Pina, Peu’s novel under review here, won the 2017 Eugène Dabit Prize as well as the 2019 French Voices Award Grand Prize in Fiction from the French Embassy mentioned earlier. 

Translator Jeffrey Zuckerman renders French and African francophone to English. He was named a Chevalier in the Ordre des Arts et des Lettres by the French government in 2020. His translation of Titaua Peu’s Pina won the 2019 Grand Prize in Fiction in the French Voices Awards. He has received a PEN/Heim Translation grant for his work on the complete stories of Hervé Guibert. Zuckerman earned a BA cum laude in English with a concentration in creative writing and literary translation from Yale University. He is digital editor of Music & Literature Magazine and lives in New York City.

Rajiv Mohabir, who wrote the introduction, is an assistant professor of poetry in the MFA program at Emerson College, with a PhD from the University of Hawai’i at Manoa. His published work includes a memoir and two books of poetry, as well as a translation of a 1916 book of poetry by an indentured servant in British Guyana.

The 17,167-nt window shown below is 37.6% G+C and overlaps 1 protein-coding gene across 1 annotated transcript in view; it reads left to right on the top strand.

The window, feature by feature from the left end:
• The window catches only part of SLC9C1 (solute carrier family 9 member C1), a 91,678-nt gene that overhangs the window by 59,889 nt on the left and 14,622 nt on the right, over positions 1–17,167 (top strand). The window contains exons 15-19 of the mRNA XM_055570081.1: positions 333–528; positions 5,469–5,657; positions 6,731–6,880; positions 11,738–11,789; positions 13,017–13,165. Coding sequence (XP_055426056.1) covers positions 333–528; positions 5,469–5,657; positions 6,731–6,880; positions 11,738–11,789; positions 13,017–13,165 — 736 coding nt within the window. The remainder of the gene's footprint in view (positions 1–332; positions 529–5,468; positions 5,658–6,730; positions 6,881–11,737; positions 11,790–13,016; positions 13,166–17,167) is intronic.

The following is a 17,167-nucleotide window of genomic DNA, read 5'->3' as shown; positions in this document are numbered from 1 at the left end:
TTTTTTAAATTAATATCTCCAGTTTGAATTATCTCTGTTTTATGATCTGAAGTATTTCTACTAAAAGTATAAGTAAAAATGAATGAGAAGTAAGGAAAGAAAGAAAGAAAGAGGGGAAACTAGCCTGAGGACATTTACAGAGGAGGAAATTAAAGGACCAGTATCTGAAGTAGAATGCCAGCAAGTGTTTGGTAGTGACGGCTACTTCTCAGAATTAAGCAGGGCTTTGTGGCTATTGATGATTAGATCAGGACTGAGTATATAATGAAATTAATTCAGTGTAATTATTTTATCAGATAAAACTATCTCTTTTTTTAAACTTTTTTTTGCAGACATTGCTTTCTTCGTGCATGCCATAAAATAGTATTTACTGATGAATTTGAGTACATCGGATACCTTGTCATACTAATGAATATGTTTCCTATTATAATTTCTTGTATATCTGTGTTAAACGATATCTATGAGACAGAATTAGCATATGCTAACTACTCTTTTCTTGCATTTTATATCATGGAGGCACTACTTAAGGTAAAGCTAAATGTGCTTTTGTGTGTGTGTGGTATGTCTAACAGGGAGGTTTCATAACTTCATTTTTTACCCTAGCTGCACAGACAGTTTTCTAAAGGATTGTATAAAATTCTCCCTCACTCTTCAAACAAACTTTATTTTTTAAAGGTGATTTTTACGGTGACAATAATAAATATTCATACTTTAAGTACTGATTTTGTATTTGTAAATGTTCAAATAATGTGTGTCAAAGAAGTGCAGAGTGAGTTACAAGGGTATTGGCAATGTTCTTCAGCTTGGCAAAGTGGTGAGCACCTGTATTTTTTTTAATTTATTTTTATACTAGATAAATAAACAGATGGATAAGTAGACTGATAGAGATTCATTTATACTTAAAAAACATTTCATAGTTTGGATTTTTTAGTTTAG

Publisher: Restless Books

Ilan Stavans, Annette Hochstein, and Joshua Ellison started Brooklyn-based Restless Books in 2013. This independent nonprofit publisher is “devoted to championing essential voices from around the world whose stories speak to us across linguistic and cultural borders. We seek extraordinary international literature for adults and young readers that feeds our restlessness: our hunger for new perspectives, passion for other cultures and languages, and eagerness to explore beyond the confines of the familiar.”